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Binghamton Speech & Debate

Proposition: Tabby Byron (Unaffiliated) vs. Opposition: Sohum Shah (Unaffiliated)

Judge: Kathryn Rubino (U.S. Military Academy)

Resolution: Finals Week: Kids should get to set their own bedtimes.

  • Tabby Byron
    Tabby Byron
    vs.



    Sohum Shah
    Sohum Shah
    Click to begin

    Speech Details

    Click on the other tabs to watch watch that speech.

    Posted at June 1, 2020 06:36:34PM EST by Tabby Byron

    Citations

    Show

    http://healthysleep.med.harvard.edu/healthy/science/variations/individual-variation-genetics

    https://www.sleepfoundation.org/excessive-sleepiness/support/how-much-sleep-do-babies-and-kids-need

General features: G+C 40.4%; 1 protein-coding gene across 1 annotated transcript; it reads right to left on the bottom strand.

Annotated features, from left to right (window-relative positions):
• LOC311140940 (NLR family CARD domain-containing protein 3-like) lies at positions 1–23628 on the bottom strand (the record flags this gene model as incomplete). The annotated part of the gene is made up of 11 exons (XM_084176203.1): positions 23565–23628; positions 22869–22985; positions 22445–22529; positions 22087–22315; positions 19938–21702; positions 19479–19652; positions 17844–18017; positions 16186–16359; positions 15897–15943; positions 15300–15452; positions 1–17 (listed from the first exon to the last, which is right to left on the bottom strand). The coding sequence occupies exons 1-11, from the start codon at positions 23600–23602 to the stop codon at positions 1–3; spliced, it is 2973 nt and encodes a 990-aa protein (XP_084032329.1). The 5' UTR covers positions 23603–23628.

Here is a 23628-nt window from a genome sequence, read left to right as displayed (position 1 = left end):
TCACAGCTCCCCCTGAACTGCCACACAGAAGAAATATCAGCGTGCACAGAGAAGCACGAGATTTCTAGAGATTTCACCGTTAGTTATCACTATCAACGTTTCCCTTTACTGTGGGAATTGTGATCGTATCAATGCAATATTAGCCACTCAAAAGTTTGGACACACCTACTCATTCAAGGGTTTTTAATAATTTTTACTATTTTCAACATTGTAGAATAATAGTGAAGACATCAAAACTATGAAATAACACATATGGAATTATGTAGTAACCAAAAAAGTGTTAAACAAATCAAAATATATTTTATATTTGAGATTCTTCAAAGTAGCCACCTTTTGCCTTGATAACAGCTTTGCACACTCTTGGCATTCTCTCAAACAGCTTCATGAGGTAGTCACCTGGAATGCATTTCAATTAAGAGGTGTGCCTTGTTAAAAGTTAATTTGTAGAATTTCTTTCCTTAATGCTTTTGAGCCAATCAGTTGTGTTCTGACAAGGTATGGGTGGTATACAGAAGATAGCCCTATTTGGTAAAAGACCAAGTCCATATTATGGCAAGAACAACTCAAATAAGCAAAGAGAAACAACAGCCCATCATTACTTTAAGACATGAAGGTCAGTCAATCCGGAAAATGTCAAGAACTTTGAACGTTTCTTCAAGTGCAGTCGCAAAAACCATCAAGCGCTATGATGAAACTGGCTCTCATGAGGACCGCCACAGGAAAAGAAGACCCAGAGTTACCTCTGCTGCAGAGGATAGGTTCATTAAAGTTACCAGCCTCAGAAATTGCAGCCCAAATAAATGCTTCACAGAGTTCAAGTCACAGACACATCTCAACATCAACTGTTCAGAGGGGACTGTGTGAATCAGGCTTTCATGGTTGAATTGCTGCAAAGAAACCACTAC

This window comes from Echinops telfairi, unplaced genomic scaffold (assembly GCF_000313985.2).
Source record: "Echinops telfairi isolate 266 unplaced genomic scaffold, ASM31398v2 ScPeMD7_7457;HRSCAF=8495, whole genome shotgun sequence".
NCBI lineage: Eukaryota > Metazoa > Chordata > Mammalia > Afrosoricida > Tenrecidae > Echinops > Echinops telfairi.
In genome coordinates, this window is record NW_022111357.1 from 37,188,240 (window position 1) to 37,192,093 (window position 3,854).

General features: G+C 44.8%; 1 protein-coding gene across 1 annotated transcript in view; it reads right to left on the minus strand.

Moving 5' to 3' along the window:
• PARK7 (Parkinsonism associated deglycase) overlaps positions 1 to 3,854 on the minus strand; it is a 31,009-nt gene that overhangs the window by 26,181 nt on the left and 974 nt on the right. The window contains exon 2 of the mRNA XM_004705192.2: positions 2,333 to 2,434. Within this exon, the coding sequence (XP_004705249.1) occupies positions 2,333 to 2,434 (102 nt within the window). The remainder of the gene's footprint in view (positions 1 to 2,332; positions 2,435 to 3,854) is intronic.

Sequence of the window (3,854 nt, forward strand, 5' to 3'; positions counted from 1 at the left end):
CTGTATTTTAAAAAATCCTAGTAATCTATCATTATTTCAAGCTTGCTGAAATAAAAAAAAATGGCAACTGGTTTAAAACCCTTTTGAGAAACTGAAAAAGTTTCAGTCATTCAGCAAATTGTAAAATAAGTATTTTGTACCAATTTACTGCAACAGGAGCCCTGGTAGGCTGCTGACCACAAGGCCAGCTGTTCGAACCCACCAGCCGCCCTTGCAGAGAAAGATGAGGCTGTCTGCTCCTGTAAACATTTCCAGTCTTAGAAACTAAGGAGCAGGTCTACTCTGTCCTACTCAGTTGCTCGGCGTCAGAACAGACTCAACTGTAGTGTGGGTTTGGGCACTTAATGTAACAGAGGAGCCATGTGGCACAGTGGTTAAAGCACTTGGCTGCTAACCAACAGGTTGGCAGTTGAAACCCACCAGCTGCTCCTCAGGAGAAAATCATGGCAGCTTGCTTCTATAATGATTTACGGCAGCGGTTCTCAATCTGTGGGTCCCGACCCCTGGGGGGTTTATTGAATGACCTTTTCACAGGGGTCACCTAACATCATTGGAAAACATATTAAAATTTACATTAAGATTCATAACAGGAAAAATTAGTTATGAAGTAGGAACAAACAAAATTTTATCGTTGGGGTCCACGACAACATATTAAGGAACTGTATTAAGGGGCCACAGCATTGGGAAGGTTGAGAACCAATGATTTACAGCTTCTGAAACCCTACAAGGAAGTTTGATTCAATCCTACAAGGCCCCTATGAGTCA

McDowall PS, Galland BC, Campbell AJ, Elder DE. 2017. Parent knowledge of children's sleep: A systematic review. Sleep Med Rev. 31:39-47.

    Ferber R. 2006. Solving your child’s sleep problems: New, revised, and expanded edition. New York: Fireside.

    Romich JL, Lundberg S, Tsang KP. Independence Giving or Autonomy Taking? Childhood Predictors of Decision-Sharing Patterns Between Young Adolescents and Parents. J Res Adolesc. 2009;19(4):587‐600. doi:10.1111/j.1532-7795.2009.00612.x

    Moore M, Allison A, and Rosen CL. 2006. A review of pediatric nonrespiratory sleep disorders. Chest 130(4): 1252-1262.